Wednesday 09.28.2011 | 10:23 PM EDT
Elegy for Jesse: The Assassination of Jesse James by the Coward Robert Ford
“Song For Jesse” | Nick Cave & Warren Ellis | Official Soundtrack | 2007
Earlier lamented, it’s been a while since I finished a book. Started half a dozen, each eventually laying fallow on shelves and tables, ponds briefly tested by tentative toes. Steinbeck, Murakami, McInerny, Ellis, Capote – in the previous year, these authors had ruined my interest in other stories, imposed a restlessness with narrative that lasted up till now.
During the heavy rains that plagued Brooklyn’s summer months, my window sill, serving as one of many shelves around the apartment, sprung a leak, soaking through my volume of Jesse James. I proclaimed it a wash, nearly tossing it for trash, then reconsidered. Over a few days I fanned its damp brown pages until its limp leaves once again regained a now warped rigidity. Pre-soak, I’d chipped away at less than a fourth of its weight, but my volume’s early pages were inked with annotations and underlines that convinced me this was the right book, at the right time. Upon finally drying, my copy took on the tactile quality of a weathered keepsake, dilapidated but still very much intact. It was light yet substantial in my hands, it’s spine pliable, it’s curled edges making them easier to turn. I found my place and began again…
Robert Hansen’s book is a keenly imagined, historically accurate account of the assassination of celebrity outlaw Jesse Woodson James, known across the American west and beyond as a man both notorious and revered; ruthless yet genial. A man of almost preternatural energy and cunning that captured the imagination of scores of his contemporaries. It’s unnecessary to recapitulate the story of his legend and downfall here. What’s remarkable about this book is the language – a narrative of tattered, stately, old-fashioned language made musical with solemnity and lyricism. I’ve never looked up so many words in my life. Beguiling words: furbelow, stentorian, bungey, perfidy, bivouac. Words lending anachronistic spice to sentences so finely crafted you actually, really do go back and read them again. And again. This book reminded me of why I read books in the first place.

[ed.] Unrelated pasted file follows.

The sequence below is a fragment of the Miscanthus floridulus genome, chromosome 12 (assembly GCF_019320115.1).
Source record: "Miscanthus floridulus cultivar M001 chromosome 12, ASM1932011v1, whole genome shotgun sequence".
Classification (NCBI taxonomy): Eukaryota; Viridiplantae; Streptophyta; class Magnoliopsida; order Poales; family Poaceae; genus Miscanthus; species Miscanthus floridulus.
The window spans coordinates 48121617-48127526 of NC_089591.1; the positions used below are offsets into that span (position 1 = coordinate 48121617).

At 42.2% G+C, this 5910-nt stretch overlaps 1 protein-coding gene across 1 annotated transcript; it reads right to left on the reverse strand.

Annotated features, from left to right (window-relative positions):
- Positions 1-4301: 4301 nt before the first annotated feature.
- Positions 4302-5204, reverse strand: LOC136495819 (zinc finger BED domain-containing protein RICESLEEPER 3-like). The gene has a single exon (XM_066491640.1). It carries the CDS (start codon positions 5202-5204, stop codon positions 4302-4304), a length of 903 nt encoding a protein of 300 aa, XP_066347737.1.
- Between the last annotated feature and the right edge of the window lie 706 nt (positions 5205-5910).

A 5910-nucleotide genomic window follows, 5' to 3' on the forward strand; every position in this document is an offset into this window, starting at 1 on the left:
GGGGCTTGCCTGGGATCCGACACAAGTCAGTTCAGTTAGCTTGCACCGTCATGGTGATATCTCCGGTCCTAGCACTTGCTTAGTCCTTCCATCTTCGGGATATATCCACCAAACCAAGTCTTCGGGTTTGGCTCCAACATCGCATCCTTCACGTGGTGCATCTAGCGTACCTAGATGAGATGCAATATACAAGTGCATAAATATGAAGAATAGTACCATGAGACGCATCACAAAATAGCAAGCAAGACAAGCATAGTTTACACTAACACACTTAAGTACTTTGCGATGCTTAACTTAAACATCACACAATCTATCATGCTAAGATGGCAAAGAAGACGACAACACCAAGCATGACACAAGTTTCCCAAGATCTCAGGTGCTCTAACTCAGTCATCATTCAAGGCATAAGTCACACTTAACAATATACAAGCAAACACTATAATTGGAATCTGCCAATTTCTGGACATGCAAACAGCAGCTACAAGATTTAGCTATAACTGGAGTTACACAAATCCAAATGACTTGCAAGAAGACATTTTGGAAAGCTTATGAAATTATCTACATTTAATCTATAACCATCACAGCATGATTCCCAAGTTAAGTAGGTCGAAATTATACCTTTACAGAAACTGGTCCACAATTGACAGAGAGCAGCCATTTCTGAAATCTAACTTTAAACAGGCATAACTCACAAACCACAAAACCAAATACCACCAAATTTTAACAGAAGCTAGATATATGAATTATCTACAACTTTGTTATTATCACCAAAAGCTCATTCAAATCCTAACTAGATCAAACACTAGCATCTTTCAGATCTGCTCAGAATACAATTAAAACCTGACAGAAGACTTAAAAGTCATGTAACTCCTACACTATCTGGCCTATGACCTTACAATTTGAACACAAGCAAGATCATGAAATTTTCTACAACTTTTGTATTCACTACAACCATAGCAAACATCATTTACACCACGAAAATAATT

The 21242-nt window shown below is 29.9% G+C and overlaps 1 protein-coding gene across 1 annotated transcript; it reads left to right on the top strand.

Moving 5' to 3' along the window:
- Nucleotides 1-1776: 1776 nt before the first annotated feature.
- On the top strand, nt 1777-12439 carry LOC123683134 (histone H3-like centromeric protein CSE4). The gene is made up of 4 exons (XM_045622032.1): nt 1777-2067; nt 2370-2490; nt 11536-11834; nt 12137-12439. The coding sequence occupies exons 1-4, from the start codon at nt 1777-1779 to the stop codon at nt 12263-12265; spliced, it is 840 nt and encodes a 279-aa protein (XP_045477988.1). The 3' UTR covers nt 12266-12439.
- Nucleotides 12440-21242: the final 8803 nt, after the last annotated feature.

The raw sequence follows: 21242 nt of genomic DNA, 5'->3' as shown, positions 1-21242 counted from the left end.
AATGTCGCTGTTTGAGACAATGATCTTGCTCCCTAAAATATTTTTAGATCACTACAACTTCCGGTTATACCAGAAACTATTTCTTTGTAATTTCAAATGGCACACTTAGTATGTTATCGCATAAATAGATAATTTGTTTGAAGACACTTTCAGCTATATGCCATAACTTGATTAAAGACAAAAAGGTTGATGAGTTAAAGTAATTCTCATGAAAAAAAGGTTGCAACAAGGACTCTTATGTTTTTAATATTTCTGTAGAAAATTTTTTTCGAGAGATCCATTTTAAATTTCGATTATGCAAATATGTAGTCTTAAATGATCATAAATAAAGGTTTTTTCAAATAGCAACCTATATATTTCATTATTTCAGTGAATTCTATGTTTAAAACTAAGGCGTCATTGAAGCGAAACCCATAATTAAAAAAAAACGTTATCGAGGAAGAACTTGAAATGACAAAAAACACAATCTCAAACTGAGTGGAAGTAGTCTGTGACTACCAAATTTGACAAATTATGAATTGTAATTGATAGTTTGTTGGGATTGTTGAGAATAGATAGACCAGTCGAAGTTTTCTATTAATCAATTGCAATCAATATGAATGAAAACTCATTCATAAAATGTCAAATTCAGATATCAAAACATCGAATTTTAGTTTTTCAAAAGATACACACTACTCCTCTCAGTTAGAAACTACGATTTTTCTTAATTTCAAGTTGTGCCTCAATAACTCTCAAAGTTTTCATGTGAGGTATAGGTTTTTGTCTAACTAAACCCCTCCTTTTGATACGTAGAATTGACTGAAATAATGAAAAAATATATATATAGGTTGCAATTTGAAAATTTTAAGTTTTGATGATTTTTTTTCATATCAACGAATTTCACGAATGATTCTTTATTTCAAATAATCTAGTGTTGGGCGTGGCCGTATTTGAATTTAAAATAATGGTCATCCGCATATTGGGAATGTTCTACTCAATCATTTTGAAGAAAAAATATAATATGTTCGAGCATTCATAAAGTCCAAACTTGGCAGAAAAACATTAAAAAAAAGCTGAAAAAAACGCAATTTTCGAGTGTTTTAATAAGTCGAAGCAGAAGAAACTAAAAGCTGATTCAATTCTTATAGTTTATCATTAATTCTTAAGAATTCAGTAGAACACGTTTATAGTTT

I was apprised of the novel by the movie of the same name, a faithful adaptation that boasted finely nuanced acting, a superb script and the always stunning cinematography of Roger Deakins, who that year was nominated twice as Best Cinematographer, once for Jesse James and again for No Country For Old Men. (Old Men won). But thankfully, the film is not just an exercise in style and visual beauty – the script wisely inserts verbatim snatches of language into its narrative and invents new scenes and dialogue so true to the tone and language of the book, you’d think the author himself had scripted it.
“His thoughts glanced away from ensnarements like minnows… His nose…not long or preponderant, no proboscis, but upturned a little and puttied, a puckish, low-born nose, the ruin, he thought, of his otherwise gallantly handsome countenance…[He] let his fancies run like red-eyed ferrets, letting the experienced air educate his senses. … He also had a condition that was referred to as “granulated eyelids” and it caused him to blink more than usual as if he found creation slightly more than he could accept.”
Need I say more? Go pick up a copy. It and the hauntingly beautiful soundtrack by Nick Cave and Warren Ellis. The two fit together like a bullet in a chamber.
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